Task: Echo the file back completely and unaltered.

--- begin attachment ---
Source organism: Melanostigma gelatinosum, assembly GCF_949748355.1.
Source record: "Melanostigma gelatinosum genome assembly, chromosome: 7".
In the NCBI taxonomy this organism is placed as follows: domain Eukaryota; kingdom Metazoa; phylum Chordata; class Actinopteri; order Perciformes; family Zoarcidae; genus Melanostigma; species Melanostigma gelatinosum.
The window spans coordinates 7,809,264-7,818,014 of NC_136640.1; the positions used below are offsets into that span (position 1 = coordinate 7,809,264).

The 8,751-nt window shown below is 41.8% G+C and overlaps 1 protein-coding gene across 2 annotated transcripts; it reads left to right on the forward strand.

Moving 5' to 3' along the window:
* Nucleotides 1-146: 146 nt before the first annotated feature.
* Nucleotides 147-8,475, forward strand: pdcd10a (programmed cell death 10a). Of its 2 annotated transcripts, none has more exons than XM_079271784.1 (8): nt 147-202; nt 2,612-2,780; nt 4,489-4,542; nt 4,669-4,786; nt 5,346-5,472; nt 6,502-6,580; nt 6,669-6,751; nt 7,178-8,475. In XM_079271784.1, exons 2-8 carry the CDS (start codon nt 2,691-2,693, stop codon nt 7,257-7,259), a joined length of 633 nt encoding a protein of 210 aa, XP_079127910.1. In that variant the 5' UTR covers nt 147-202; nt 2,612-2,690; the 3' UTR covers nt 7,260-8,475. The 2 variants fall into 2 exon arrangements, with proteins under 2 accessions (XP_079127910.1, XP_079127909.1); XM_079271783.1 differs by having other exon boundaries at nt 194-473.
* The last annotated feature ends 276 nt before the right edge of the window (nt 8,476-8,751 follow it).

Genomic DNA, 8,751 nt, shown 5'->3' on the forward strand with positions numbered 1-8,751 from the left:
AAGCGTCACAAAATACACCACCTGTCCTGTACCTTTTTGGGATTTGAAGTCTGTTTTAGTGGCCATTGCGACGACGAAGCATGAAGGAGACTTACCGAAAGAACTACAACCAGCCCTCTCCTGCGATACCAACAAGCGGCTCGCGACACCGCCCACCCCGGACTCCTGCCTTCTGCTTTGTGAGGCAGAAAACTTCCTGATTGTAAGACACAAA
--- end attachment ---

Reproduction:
Source organism: Melanostigma gelatinosum, assembly GCF_949748355.1.
Source record: "Melanostigma gelatinosum genome assembly, chromosome: 7".
In the NCBI taxonomy this organism is placed as follows: domain Eukaryota; kingdom Metazoa; phylum Chordata; class Actinopteri; order Perciformes; family Zoarcidae; genus Melanostigma; species Melanostigma gelatinosum.
The window spans coordinates 7,809,264-7,818,014 of NC_136640.1; the positions used below are offsets into that span (position 1 = coordinate 7,809,264).

The 8,751-nt window shown below is 41.8% G+C and overlaps 1 protein-coding gene across 2 annotated transcripts; it reads left to right on the forward strand.

Moving 5' to 3' along the window:
* Nucleotides 1-146: 146 nt before the first annotated feature.
* Nucleotides 147-8,475, forward strand: pdcd10a (programmed cell death 10a). Of its 2 annotated transcripts, none has more exons than XM_079271784.1 (8): nt 147-202; nt 2,612-2,780; nt 4,489-4,542; nt 4,669-4,786; nt 5,346-5,472; nt 6,502-6,580; nt 6,669-6,751; nt 7,178-8,475. In XM_079271784.1, exons 2-8 carry the CDS (start codon nt 2,691-2,693, stop codon nt 7,257-7,259), a joined length of 633 nt encoding a protein of 210 aa, XP_079127910.1. In that variant the 5' UTR covers nt 147-202; nt 2,612-2,690; the 3' UTR covers nt 7,260-8,475. The 2 variants fall into 2 exon arrangements, with proteins under 2 accessions (XP_079127910.1, XP_079127909.1); XM_079271783.1 differs by having other exon boundaries at nt 194-473.
* The last annotated feature ends 276 nt before the right edge of the window (nt 8,476-8,751 follow it).

Genomic DNA, 8,751 nt, shown 5'->3' on the forward strand with positions numbered 1-8,751 from the left:
AAGCGTCACAAAATACACCACCTGTCCTGTACCTTTTTGGGATTTGAAGTCTGTTTTAGTGGCCATTGCGACGACGAAGCATGAAGGAGACTTACCGAAAGAACTACAACCAGCCCTCTCCTGCGATACCAACAAGCGGCTCGCGACACCGCCCACCCCGGACTCCTGCCTTCTGCTTTGTGAGGCAGAAAACTTCCTGATTGTAAGACACAAA